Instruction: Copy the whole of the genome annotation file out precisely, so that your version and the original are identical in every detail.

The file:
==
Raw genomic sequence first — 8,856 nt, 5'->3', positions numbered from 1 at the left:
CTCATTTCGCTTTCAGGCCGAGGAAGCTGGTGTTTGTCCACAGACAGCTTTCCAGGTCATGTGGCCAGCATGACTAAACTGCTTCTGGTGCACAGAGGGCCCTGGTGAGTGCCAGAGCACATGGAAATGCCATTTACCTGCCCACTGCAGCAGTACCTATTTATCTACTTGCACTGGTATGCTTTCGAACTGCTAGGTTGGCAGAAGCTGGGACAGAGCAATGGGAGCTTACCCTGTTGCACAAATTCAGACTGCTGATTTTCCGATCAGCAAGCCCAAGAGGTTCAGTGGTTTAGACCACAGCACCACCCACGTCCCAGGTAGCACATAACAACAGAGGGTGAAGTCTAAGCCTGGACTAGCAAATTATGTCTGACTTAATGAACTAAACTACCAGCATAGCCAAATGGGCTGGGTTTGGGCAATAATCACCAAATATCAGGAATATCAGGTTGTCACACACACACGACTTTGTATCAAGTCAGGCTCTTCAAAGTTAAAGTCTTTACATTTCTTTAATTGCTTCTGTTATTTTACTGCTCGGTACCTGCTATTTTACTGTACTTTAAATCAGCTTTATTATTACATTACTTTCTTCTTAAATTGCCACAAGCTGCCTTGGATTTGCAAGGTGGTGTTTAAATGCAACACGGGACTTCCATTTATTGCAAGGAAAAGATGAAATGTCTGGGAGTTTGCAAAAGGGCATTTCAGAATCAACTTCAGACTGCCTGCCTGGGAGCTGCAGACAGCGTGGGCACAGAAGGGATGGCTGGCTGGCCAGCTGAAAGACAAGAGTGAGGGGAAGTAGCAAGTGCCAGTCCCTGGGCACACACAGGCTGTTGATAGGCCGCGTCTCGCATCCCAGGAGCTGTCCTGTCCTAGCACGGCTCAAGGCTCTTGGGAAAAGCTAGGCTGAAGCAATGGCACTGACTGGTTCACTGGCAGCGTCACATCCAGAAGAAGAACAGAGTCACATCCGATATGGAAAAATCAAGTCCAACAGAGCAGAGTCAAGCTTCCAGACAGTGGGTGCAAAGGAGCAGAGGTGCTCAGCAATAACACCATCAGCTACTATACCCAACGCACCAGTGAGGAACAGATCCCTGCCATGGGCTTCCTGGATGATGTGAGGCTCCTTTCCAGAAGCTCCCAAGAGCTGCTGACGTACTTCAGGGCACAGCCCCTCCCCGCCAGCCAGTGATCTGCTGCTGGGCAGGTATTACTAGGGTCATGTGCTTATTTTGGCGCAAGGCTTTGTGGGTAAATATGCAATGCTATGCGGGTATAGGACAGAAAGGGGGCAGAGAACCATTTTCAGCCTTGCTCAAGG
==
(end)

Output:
Raw genomic sequence first — 8,856 nt, 5'->3', positions numbered from 1 at the left:
CTCATTTCGCTTTCAGGCCGAGGAAGCTGGTGTTTGTCCACAGACAGCTTTCCAGGTCATGTGGCCAGCATGACTAAACTGCTTCTGGTGCACAGAGGGCCCTGGTGAGTGCCAGAGCACATGGAAATGCCATTTACCTGCCCACTGCAGCAGTACCTATTTATCTACTTGCACTGGTATGCTTTCGAACTGCTAGGTTGGCAGAAGCTGGGACAGAGCAATGGGAGCTTACCCTGTTGCACAAATTCAGACTGCTGATTTTCCGATCAGCAAGCCCAAGAGGTTCAGTGGTTTAGACCACAGCACCACCCACGTCCCAGGTAGCACATAACAACAGAGGGTGAAGTCTAAGCCTGGACTAGCAAATTATGTCTGACTTAATGAACTAAACTACCAGCATAGCCAAATGGGCTGGGTTTGGGCAATAATCACCAAATATCAGGAATATCAGGTTGTCACACACACACGACTTTGTATCAAGTCAGGCTCTTCAAAGTTAAAGTCTTTACATTTCTTTAATTGCTTCTGTTATTTTACTGCTCGGTACCTGCTATTTTACTGTACTTTAAATCAGCTTTATTATTACATTACTTTCTTCTTAAATTGCCACAAGCTGCCTTGGATTTGCAAGGTGGTGTTTAAATGCAACACGGGACTTCCATTTATTGCAAGGAAAAGATGAAATGTCTGGGAGTTTGCAAAAGGGCATTTCAGAATCAACTTCAGACTGCCTGCCTGGGAGCTGCAGACAGCGTGGGCACAGAAGGGATGGCTGGCTGGCCAGCTGAAAGACAAGAGTGAGGGGAAGTAGCAAGTGCCAGTCCCTGGGCACACACAGGCTGTTGATAGGCCGCGTCTCGCATCCCAGGAGCTGTCCTGTCCTAGCACGGCTCAAGGCTCTTGGGAAAAGCTAGGCTGAAGCAATGGCACTGACTGGTTCACTGGCAGCGTCACATCCAGAAGAAGAACAGAGTCACATCCGATATGGAAAAATCAAGTCCAACAGAGCAGAGTCAAGCTTCCAGACAGTGGGTGCAAAGGAGCAGAGGTGCTCAGCAATAACACCATCAGCTACTATACCCAACGCACCAGTGAGGAACAGATCCCTGCCATGGGCTTCCTGGATGATGTGAGGCTCCTTTCCAGAAGCTCCCAAGAGCTGCTGACGTACTTCAGGGCACAGCCCCTCCCCGCCAGCCAGTGATCTGCTGCTGGGCAGGTATTACTAGGGTCATGTGCTTATTTTGGCGCAAGGCTTTGTGGGTAAATATGCAATGCTATGCGGGTATAGGACAGAAAGGGGGCAGAGAACCATTTTCAGCCTTGCTCAAGG